Safety Tips for Your Pet

Saftey Tips and Hazardous Foods and Materials for your pet to avoid:

  • If ingested, anti-freeze (ethylene glycol) can be lethal (even in small quantities).
  • When ingested, aluminum foil can cut a dog's intestines, causing internal bleeding and possibly death.
  • Plastic Food Wrap can cause choking or intestinal obstruction. Pets will eat plastic wrap trying to get the food contents.
  • Bones from steak, veal, pork, turkey, or chicken, as well as ribs, can be hazardous to your dog and are not recommended.
  • Chocolate contains a toxic element known as theobromine. Even an ounce or two of chocolate can be lethal to a small dog (<10 pounds). Larger quantities of chocolate can poison or even kill a medium or large dog. Dark and unsweetened baking chocolates are especially dangerous. Symptoms of chocolate poisoning include: vomiting, diarrhea, tremors, hyperactivity and seizures.
  • Corn cobs can cause partial or complete intestinal obstruction and should never be offered to a pet.
  • Other toxic foods include: grapes, raisins, macadamia nuts and sugar-free candy/gum. Seek veterinary care for your pet if any of these items have been ingested.
  • Toxic plants. The Humane Society of the United States lists poisonous household plants on their website, www.hsus.org.
  • Electrical cords can be fatal if chewed through by a dog or cat. New pet owners should cover cords and place them out of reach of a new pet until the owner is aware of the pet's chewing preferences.
  • Fireworks can cause a pet long term phobias. The noise and/or the display of fireworks can expose your pet to fear.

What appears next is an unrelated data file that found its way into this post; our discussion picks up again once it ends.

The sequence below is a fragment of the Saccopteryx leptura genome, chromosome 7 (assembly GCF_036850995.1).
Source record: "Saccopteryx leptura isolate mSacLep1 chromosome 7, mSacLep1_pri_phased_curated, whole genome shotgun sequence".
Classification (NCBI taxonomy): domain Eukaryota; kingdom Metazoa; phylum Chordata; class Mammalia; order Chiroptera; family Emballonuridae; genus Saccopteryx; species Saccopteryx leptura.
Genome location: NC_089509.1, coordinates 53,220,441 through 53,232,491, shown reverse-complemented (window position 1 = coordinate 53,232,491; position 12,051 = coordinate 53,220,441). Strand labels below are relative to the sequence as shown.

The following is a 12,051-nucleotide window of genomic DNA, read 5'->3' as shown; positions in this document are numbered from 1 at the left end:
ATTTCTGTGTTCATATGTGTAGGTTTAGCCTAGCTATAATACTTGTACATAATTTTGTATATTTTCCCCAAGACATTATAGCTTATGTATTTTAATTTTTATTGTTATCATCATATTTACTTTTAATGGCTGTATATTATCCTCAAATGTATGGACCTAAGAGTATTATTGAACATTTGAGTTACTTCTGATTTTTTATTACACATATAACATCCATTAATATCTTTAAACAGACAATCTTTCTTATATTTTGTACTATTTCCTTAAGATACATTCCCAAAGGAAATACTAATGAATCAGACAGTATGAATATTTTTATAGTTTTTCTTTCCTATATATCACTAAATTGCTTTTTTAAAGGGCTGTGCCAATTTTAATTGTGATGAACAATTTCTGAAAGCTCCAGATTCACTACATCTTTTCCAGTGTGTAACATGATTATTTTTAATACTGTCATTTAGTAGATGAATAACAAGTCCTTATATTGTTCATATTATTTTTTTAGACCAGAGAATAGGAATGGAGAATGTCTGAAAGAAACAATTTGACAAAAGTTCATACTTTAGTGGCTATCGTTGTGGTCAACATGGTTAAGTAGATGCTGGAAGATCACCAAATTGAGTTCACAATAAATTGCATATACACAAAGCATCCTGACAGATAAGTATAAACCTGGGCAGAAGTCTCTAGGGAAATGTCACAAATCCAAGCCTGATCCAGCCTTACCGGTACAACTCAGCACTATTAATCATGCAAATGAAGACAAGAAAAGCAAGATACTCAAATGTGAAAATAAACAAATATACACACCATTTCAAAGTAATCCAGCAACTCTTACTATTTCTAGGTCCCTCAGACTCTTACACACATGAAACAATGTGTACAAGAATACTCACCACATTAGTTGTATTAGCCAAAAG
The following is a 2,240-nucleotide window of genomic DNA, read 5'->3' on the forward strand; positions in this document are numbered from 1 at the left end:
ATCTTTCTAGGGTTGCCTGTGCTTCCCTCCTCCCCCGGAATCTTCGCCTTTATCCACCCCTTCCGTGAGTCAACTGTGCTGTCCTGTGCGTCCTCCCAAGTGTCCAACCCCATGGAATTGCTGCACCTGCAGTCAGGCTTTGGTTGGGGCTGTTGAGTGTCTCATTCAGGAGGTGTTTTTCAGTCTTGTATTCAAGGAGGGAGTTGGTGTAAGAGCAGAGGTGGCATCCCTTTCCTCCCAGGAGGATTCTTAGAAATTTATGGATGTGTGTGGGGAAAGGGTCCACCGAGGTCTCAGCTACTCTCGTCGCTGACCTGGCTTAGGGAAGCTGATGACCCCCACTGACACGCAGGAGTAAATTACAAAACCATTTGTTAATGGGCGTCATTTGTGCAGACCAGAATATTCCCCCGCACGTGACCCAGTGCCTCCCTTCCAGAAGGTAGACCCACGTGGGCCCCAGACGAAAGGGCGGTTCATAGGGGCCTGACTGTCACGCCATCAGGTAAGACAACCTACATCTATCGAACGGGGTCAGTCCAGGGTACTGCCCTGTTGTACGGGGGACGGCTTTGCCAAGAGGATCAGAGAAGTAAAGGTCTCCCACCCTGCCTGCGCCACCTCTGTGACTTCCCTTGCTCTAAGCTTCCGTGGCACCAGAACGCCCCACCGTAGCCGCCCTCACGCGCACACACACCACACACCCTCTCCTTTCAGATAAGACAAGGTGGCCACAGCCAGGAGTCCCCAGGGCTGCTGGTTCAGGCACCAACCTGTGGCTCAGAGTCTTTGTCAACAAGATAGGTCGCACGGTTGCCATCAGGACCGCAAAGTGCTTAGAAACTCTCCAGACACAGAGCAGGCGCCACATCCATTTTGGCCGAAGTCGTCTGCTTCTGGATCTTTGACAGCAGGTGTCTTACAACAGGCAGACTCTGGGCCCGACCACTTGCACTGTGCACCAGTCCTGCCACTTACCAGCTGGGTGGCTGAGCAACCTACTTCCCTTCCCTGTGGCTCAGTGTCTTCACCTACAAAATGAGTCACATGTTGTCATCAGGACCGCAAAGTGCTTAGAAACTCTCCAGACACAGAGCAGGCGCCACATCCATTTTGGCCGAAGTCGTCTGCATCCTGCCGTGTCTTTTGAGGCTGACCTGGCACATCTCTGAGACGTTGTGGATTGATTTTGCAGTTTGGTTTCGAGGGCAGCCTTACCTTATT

• Heat stroke and heat exhaustion can occur when leaving a dog in a parked car in the summer even for a few minutes (even with the windows cracked). Heat exhaustion can also be caused by over-exercising a dog during hot weather or just prolonged exposure to excessively hot weather without shelter. Heat stroke or exhaustion can result in brain damage, heart failure, or death. If you believe your dog has over heated, cool him/her with a cool water bath, apply rubbing alcohol to paws and turn a fan on your pet. Seek immediate veterinary care.
  • Hypothermia occurs when a dog's internal temperature drops below 96 degrees F. This can happen by being exposed to cold weather for long periods of time, or getting cold and wet at the same time. Small and short- haired dogs should wear sweaters when taken for walks during cold winter weather. Any signs that a dog is cold (shivering) should signal the owner to bring him indoors immediately.
  • Stomach distension and gastric torsion are what the veterinary profession refers to as bloat. It is a serious, life-threatening emergency which must be treated right away. Bloat is relatively common among large and deep-chested breeds such as Basset Hounds, Dobermans, German Shepherds, and Great Danes. Many experts believe that feeding a large meal within two hours of exercise or severe stress may trigger this emergency. Eating quickly, change in diet, and gas-producing foods may also contribute to this serious condition. Symptoms of bloat include: unsuccessful retching, pacing, panting, drooling, an enlarged stomach/torso, and/or various signs of distress/pain.